As I mentioned yesterday (in the context of the hotel hosting six weddings in a day), I spent the weekend at the St. Regis Monarch Beach. It’s not my favorite hotel destination in the world, though it’s a great weekend getaway from LA.
I had an amazing time for the two days I was there, and would return in a heartbeat. But there was one thing I noticed which couldn’t help but make me cringe.
Generally I have lower expectations of service in the US than I do in Asia, for example. The service culture in most Asian countries is simply better, and also comes across more sincerely, especially when it comes to high end hotels.
So while I appreciate hotels trying to provide great service in the US, sometimes I feel like they just fall miserably short, because they try too hard.
I’ll use the St. Regis Monarch Beach as an example. I’m not trying to pick on the hotel, since I’ve noticed this problem at lots of properties, and it seems to get more and more common. The reason I’m writing about it in this context is because I was truly there for relaxation, so had time to really notice everything.
For example, as I approached the check-in desk I was asked for my last name, and said it to the associate as I got out my credit card and ID. In the roughly three minute check-in process, he repeated my name 16 times… and pronounced it incorrectly every single time.
Even if he had pronounced it correctly, I’d rather every sentence not start with my name. It just seems so painfully insincere and forced. For that matter, the only time I’m impressed by someone addressing me by name is when they do so from memory, as it shows some effort. If someone is just reading off a sheet of paper or regurgitating what I just told them, I don’t see the point.
While this property has some great employees, many of the staff here seem to be so rigid in how they talk to guests, and I’m guessing that’s simply a function of how they’re trained.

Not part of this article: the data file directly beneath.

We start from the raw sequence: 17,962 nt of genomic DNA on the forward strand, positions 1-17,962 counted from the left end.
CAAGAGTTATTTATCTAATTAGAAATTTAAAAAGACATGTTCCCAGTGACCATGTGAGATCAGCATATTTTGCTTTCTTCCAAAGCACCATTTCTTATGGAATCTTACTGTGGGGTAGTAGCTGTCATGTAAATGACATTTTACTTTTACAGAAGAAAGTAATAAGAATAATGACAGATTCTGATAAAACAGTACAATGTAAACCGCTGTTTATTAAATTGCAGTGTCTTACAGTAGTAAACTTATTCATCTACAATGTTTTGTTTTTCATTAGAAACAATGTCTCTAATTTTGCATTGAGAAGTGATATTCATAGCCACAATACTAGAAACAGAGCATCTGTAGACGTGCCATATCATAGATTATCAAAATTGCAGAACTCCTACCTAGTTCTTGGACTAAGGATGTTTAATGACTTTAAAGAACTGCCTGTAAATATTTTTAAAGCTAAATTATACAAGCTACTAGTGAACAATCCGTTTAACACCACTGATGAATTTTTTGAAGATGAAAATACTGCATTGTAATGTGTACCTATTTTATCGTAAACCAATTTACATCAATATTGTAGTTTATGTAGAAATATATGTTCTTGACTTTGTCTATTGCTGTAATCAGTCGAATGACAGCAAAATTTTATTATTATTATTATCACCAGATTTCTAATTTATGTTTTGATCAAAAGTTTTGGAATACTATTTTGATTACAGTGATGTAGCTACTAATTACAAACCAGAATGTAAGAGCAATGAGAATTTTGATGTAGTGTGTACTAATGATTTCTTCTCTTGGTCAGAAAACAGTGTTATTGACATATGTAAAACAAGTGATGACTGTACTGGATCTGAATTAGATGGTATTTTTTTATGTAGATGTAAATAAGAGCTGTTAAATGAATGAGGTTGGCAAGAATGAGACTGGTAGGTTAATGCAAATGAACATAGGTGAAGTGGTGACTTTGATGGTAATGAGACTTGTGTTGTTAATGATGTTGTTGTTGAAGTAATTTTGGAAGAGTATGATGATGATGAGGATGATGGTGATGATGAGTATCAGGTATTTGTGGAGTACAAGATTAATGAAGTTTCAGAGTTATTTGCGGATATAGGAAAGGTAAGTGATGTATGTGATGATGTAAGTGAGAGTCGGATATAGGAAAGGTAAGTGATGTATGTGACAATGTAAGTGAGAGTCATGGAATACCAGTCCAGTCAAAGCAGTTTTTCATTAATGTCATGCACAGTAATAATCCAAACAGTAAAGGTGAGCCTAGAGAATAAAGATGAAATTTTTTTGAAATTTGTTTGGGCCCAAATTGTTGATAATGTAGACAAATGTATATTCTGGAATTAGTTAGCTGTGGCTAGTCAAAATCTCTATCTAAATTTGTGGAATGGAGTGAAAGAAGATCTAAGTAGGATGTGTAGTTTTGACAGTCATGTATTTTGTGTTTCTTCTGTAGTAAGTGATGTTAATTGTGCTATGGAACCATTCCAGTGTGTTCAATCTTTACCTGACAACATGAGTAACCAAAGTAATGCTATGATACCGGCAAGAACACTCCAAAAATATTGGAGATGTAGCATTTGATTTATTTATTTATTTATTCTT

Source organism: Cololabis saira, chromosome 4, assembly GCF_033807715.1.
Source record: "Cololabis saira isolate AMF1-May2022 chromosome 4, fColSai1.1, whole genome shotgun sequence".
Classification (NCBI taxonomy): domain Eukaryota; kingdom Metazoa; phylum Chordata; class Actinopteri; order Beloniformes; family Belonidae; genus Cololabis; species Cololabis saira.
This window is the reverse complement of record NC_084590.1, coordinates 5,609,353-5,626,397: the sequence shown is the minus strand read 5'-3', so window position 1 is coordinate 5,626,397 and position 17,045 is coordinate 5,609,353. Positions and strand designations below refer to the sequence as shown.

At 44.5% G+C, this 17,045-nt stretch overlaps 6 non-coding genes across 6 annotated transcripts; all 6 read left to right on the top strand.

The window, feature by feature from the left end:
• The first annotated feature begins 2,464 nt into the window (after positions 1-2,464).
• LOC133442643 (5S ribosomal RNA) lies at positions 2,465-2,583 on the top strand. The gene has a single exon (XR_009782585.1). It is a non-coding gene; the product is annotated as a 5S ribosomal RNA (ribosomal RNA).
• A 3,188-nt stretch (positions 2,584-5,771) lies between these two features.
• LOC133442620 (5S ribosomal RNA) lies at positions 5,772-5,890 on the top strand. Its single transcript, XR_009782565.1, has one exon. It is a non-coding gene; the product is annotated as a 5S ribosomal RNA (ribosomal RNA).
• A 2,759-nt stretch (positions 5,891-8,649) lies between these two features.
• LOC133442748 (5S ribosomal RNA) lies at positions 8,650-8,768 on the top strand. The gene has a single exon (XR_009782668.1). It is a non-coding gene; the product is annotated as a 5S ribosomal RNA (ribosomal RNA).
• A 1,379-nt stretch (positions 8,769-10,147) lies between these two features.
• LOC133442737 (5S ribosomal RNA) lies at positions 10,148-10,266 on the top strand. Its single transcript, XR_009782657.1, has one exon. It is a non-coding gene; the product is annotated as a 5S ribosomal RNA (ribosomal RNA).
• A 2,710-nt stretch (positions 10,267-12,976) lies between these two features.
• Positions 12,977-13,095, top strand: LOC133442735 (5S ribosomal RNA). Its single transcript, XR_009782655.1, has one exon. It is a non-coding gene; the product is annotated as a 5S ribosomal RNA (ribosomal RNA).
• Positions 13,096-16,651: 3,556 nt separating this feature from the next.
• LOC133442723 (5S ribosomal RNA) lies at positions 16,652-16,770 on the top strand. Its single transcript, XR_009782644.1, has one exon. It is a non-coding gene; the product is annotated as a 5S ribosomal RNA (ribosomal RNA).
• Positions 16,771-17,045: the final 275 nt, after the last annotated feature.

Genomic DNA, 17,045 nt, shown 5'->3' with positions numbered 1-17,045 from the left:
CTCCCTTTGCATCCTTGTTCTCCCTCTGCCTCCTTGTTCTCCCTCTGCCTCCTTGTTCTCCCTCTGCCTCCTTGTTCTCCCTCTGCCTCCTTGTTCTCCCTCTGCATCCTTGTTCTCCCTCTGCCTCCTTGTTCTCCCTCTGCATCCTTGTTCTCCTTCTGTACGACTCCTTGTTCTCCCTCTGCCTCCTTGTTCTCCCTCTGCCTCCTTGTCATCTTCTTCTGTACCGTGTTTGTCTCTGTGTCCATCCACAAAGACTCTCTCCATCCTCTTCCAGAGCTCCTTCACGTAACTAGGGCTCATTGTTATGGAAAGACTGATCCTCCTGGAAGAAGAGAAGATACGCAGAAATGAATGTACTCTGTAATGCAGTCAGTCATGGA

Given the check-in experience, I decided to continue counting how often I was addressed by name. I stopped counting at 100. How many times was my name pronounced correctly? Once.
It would be one thing if an employee actually knew my name, but in this case it was simply the employees using every guest’s name after they gave their room number and name, be it at the pool, bar, restaurant, etc.
On top of the forced over-the-top name calling, I also noticed the other forced vocabulary. The only word most staff members seemed to know when it came to acknowledging a request was “certainly.” Which is a good term, except when it’s clearly forced.
For example, ordering room service:
“Hi, I’d like to place an order please.”
“Certainly. How many guests will I be assisting tonight, Mr. Schlappig?”
“Certainly. And what can I get you, Mr. Schlappig?”
“A Caesar salad with chicken and the Mongolian beef.”
“Certainly, Mr. Schlappig.”
“And then a bottle of sparkling water, please.”
“Certainly. Will that be all, Mr. Schlappig?”
“Certainly Mr. Schlappig, we will have that to your room within 40 minutes.”
Just to contrast the above, one of my favorite employees was Justine, who worked at the tram stop (which takes you from the hotel down to the beach club). We used it Saturday, and she was so sincere and nice. And she was comfortable just referring to us as “guys.” I never thought that would be a noteworthy salutation, but after every sentence starting with my mis-pronounced last name, it was a lovely change of pace. She asked what we had planned that evening. We said we’d have dinner at some restaurant in Laguna Niguel.
Then the next day when we returned to the tram and she was working, she said “nice to see you again, guys. How was dinner last night?” She proceeded to carry on a conversation which made me feel like I was actually talking to someone who was engaging and interested, as opposed to someone trying to regurgitate their customer service manual.
I know this might sound silly, but to me that’s good service. It’s not about forcing people to be so rigid that they lose their personality, but rather about being able to read a situation and address people accordingly, rather than having a formula to follow.
But then again I guess that’s the difference between a luxury hotel with 400 rooms and an Aman Resort…
I’m curious where you guys stand. Does anyone actually prefer rigid, formulaic service at big luxury hotels (where service won’t be that personalized), or where do you stand? Are some hotels just missing the mark?